Petition is sharing one’s heart and needs with God. Often, this is the only thing people pray. In healing prayer, sometimes the real needs of those being prayed for are disguised or even unknown to them. It is not uncommon to hear a request for prayer for stress, for example, when the real need is for forgiveness, or release from addiction, or healing from abuse. So while the petitioners do pray for the need that has been expressed, they also invite in the Holy Spirit.
Invitation is asking the Holy Spirit to visit right now and do whatever needs to be done. He can reveal what needs to be known, bring forth confession where it is needed, and heal what is truly wounded. The invitation to Him is without restriction: He is invited to go wherever He needs to and to uncover whatever needs to be brought to the light and healed or excised. Listening for God’s leading during the prayer will often reveal things not mentioned in the petition.
Listening is paying attention to what God says to us, what He shows us, or where He leads us in further petition for the person being prayed for. In 1 Samuel 3:10, Samuel says to God, “Speak, for Your servant is listening” (NASB). This is the opposite of most prayers, which are more like, “Listen, Lord, for Your servant is speaking.” When those who pray invite God to lead them, to speak to them, or reveal truth to them, He will do His part and honor their request. The part of the petitioners is to listen for God’s instruction.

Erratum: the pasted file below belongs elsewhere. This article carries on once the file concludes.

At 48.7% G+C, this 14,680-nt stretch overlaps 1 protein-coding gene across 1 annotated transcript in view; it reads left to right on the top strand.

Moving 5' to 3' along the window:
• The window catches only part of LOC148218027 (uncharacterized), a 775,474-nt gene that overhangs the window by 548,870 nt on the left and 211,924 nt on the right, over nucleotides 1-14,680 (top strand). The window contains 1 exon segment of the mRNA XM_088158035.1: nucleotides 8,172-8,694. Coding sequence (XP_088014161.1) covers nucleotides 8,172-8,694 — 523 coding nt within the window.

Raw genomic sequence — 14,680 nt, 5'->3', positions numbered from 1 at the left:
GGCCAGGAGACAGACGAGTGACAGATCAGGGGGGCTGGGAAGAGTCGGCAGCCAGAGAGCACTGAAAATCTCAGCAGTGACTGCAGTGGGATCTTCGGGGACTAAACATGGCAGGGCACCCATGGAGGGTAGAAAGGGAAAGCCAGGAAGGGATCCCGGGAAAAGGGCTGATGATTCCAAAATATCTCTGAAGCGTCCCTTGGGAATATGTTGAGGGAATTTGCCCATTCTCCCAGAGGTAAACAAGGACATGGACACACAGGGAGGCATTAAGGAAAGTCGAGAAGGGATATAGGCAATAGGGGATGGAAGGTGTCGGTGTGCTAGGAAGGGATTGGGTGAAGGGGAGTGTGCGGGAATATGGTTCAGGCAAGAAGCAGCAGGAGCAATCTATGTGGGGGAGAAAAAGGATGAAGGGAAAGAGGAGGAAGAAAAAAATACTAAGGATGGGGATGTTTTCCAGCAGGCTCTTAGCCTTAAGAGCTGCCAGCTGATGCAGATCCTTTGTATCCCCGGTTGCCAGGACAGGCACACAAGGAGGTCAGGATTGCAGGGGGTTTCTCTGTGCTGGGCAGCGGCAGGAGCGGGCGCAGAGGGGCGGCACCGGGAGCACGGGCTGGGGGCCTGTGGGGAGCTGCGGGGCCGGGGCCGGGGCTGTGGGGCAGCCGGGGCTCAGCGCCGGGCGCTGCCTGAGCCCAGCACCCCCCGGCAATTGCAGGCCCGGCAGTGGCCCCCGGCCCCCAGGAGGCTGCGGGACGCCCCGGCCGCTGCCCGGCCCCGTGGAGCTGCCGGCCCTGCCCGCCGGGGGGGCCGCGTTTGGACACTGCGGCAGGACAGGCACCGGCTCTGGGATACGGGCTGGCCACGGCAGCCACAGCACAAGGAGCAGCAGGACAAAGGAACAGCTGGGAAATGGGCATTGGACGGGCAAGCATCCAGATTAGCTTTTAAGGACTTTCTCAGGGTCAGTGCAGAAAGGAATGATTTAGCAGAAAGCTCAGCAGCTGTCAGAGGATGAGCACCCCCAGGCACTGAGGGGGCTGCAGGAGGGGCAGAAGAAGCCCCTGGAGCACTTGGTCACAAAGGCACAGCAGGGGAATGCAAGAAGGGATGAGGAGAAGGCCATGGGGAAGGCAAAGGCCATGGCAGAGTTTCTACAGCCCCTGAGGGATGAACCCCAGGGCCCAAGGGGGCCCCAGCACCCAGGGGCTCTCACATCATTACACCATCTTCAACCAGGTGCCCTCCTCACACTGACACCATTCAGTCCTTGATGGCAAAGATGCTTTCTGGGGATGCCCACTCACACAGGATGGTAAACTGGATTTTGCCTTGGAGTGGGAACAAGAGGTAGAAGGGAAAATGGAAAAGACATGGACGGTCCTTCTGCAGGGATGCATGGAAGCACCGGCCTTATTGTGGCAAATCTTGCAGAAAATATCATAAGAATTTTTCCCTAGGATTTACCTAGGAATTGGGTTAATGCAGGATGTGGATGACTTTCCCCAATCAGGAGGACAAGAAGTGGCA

Prophecy is receiving God’s leading and acting upon it. Sometimes this is in the form of a “word of knowledge” or a “word of wisdom.” Other times it is simply a deeper and more profound love for the person being prayed for. Prophecy in this context can be either a revelation of the person’s life, healing, and needs, or a forth-telling—speaking Scripture or God’s love into a person’s circumstances. This is sharply distinguished from letting fly “Scripture arrows,” or simply quoting Scripture based on one’s own motivation, agenda, or theological training, or offering counseling disguised as prayer. True leading is not from the knowledge and skill of the person praying (no matter how well-intended), but from God’s Spirit-revealed will.
These five elements of prayer are descriptive, not prescriptive. They are not requirements that God lays down, in the absence of which prayer will not be heard. They describe prayer that is humble in its access, desirous of God’s leading, and focused on invitation and willingness to receive Him. In a moment of crisis, the single word “Jesus!” can fulfill every need in prayer. Thus, the purpose of these guidelines is not to create a prayer legalism, but rather to help those who pray attune themselves to the work and ways of the One who heals.